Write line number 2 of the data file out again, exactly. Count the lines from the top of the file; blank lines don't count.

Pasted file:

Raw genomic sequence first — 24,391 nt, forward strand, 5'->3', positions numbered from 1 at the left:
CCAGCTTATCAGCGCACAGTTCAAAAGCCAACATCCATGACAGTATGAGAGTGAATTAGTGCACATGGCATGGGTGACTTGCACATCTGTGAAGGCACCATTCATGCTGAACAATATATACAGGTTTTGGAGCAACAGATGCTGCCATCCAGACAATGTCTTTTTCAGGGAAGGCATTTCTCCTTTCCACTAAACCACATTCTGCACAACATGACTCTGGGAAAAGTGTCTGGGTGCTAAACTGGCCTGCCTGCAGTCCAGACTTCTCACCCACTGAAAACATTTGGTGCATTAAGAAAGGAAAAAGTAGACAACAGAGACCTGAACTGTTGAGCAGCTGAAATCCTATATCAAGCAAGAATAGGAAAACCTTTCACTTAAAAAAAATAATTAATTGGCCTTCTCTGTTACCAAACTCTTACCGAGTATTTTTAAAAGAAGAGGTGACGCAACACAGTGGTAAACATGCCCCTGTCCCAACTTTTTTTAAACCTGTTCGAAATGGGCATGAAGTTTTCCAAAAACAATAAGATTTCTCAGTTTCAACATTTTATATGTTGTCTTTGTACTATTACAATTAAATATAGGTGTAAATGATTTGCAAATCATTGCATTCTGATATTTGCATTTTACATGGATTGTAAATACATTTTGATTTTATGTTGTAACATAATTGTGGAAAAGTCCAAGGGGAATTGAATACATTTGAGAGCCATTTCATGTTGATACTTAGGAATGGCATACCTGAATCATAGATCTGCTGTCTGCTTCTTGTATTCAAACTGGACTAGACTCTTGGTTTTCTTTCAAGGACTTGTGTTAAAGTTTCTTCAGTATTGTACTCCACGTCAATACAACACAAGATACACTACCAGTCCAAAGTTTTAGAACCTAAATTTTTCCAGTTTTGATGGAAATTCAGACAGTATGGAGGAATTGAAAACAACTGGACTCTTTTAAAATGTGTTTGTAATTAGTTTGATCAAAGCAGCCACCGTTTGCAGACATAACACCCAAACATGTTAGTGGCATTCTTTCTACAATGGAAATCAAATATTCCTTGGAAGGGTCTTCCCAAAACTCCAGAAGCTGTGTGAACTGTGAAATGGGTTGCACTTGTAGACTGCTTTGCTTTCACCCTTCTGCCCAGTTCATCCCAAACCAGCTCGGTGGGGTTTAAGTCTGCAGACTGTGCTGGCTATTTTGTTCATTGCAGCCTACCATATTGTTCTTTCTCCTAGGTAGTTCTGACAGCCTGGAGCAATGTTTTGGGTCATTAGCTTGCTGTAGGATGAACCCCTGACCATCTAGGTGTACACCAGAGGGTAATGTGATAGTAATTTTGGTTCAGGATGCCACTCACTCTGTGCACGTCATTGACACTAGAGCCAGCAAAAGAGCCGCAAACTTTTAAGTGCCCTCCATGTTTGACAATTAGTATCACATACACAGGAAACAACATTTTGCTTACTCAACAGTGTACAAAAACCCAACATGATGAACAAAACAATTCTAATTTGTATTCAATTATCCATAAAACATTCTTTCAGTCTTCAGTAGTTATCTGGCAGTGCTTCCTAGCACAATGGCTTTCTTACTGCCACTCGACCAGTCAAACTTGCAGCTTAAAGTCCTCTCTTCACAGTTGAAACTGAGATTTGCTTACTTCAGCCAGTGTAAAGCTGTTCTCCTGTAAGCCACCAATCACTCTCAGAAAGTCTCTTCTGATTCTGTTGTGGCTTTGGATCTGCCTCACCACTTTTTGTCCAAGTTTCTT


CCAGCTTATCAGCGCACAGTTCAAAAGCCAACATCCATGACAGTATGAGAGTGAATTAGTGCACATGGCATGGGTGACTTGCACATCTGTGAAGGCACCATTCATGCTGAACAATATATACAGGTTTTGGAGCAACAGATGCTGCCATCCAGACAATGTCTTTTTCAGGGAAGGCATTTCTCCTTTCCACTAAACCACATTCTGCACAACATGACTCTGGGAAAAGTGTCTGGGTGCTAAACTGGCCTGCCTGCAGTCCAGACTTCTCACCCACTGAAAACATTTGGTGCATTAAGAAAGGAAAAAGTAGACAACAGAGACCTGAACTGTTGAGCAGCTGAAATCCTATATCAAGCAAGAATAGGAAAACCTTTCACTTAAAAAAAATAATTAATTGGCCTTCTCTGTTACCAAACTCTTACCGAGTATTTTTAAAAGAAGAGGTGACGCAACACAGTGGTAAACATGCCCCTGTCCCAACTTTTTTTAAACCTGTTCGAAATGGGCATGAAGTTTTCCAAAAACAATAAGATTTCTCAGTTTCAACATTTTATATGTTGTCTTTGTACTATTACAATTAAATATAGGTGTAAATGATTTGCAAATCATTGCATTCTGATATTTGCATTTTACATGGATTGTAAATACATTTTGATTTTATGTTGTAACATAATTGTGGAAAAGTCCAAGGGGAATTGAATACATTTGAGAGCCATTTCATGTTGATACTTAGGAATGGCATACCTGAATCATAGATCTGCTGTCTGCTTCTTGTATTCAAACTGGACTAGACTCTTGGTTTTCTTTCAAGGACTTGTGTTAAAGTTTCTTCAGTATTGTACTCCACGTCAATACAACACAAGATACACTACCAGTCCAAAGTTTTAGAACCTAAATTTTTCCAGTTTTGATGGAAATTCAGACAGTATGGAGGAATTGAAAACAACTGGACTCTTTTAAAATGTGTTTGTAATTAGTTTGATCAAAGCAGCCACCGTTTGCAGACATAACACCCAAACATGTTAGTGGCATTCTTTCTACAATGGAAATCAAATATTCCTTGGAAGGGTCTTCCCAAAACTCCAGAAGCTGTGTGAACTGTGAAATGGGTTGCACTTGTAGACTGCTTTGCTTTCACCCTTCTGCCCAGTTCATCCCAAACCAGCTCGGTGGGGTTTAAGTCTGCAGACTGTGCTGGCTATTTTGTTCATTGCAGCCTACCATATTGTTCTTTCTCCTAGGTAGTTCTGACAGCCTGGAGCAATGTTTTGGGTCATTAGCTTGCTGTAGGATGAACCCCTGACCATCTAGGTGTACACCAGAGGGTAATGTGATAGTAATTTTGGTTCAGGATGCCACTCACTCTGTGCACGTCATTGACACTAGAGCCAGCAAAAGAGCCGCAAACTTTTAAGTGCCCTCCATGTTTGACAATTAGTATCACATACACAGGAAACAACATTTTGCTTACTCAACAGTGTACAAAAACCCAACATGATGAACAAAACAATTCTAATTTGTATTCAATTATCCATAAAACATTCTTTCAGTCTTCAGTAGTTATCTGGCAGTGCTTCCTAGCACAATGGCTTTCTTACTGCCACTCGACCAGTCAAACTTGCAGCTTAAAGTCCTCTCTTCACAGTTGAAACTGAGATTTGCTTACTTCAGCCAGTGTAAAGCTGTTCTCCTGTAAGCCACCAATCACTCTCAGAAAGTCTCTTCTGATTCTGTTGTGGCTTTGGATCTGCCTCACCACTTTTTGTCCAAGTTTCTT